Mortgage repayment is often referred to by financial planners as "forced savings." Home equity is an investment, and building home equity is building wealth. Unlike other forms of savings, mortgage payments are not optional, and spending home equity is a lot harder than emptying your savings account. For this reason, many financial advisers recommend building home equity and paying off your mortgage before retirement.

See HSH's Guide to Home Equity and Home Equity Calculator and Projector

Loss of liquidity

However, prepaying your mortgage does have a downside. Money invested in mutual funds is much easier to get at in case of emergency. Other investments may carry more risk but could provide greater returns over time than the guaranteed, fixed return if paying down your mortgage. Building equity is great, but equity isn't liquid, and to have access to those funds you'll need to pay interest to do so. Also, if you have a financial crisis, you may be unable to release your home equity by borrowing against it. Lenders are known for curtailing access to equity when market conditions turn less favorable for them. in addition, pushing your extra funds into your mortgage, you may not be making the best use of them. If, for example, you still have high-interest credit card debt, or your tax-deferred retirement accounts are not fully funded, channeling extra money into your mortgage may not be your best option.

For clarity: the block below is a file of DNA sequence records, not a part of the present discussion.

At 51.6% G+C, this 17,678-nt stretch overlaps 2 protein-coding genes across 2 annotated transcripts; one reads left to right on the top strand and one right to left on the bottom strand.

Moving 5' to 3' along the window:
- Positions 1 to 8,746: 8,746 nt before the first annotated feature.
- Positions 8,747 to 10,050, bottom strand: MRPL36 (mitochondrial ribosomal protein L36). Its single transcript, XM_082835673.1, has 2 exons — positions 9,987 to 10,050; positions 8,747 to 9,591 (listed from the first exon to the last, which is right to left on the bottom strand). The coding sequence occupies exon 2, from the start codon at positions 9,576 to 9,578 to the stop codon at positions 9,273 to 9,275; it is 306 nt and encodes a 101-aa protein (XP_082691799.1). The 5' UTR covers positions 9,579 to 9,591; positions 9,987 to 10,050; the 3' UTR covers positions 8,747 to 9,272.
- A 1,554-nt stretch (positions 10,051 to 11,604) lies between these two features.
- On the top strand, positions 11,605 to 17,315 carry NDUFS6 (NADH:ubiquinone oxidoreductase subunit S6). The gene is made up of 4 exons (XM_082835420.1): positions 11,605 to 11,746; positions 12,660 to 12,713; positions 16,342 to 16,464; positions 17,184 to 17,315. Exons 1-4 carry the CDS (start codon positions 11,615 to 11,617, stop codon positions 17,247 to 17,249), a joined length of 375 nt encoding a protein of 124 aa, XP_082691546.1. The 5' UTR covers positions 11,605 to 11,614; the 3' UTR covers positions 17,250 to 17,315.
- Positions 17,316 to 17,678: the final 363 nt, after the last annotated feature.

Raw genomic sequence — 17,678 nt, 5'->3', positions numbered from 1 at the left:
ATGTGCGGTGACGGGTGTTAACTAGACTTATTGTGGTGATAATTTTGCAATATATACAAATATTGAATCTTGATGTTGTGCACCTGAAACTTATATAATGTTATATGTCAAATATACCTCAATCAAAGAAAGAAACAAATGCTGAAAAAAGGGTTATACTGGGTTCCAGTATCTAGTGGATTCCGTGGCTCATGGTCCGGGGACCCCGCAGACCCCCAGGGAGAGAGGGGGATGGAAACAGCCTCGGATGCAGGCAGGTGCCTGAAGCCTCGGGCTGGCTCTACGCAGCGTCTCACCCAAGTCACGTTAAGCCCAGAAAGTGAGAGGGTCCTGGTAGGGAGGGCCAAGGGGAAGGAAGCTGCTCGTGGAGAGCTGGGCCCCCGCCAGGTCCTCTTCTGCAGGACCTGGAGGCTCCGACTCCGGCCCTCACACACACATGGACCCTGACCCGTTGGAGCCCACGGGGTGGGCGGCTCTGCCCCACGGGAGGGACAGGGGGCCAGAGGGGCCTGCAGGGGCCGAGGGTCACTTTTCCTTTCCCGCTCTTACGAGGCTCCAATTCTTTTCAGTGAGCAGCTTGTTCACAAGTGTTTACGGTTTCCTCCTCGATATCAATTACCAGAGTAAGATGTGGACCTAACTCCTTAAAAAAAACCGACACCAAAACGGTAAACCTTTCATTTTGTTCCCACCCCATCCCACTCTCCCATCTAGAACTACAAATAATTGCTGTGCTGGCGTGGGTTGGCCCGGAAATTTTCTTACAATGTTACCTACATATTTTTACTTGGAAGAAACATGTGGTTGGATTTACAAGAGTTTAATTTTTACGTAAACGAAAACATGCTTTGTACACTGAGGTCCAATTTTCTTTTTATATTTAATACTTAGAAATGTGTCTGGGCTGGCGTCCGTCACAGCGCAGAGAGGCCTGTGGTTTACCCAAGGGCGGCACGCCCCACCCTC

Related: HSH.com's comprehensive Mortgage Prepayment Guide

Before refinancing to a shorter term loan or prepaying your mortgage, evaluate your finances. If your retirement is not topped up, or you owe high-interest debt, refinancing to a hybrid ARM or 30-year loan and using the savings to resolve these issues is a good idea. If your finances are well in hand, accelerating your mortgage payoff is a low-risk way to ensure a healthier financial future.

This article was updated and revised by Keith Gumbinger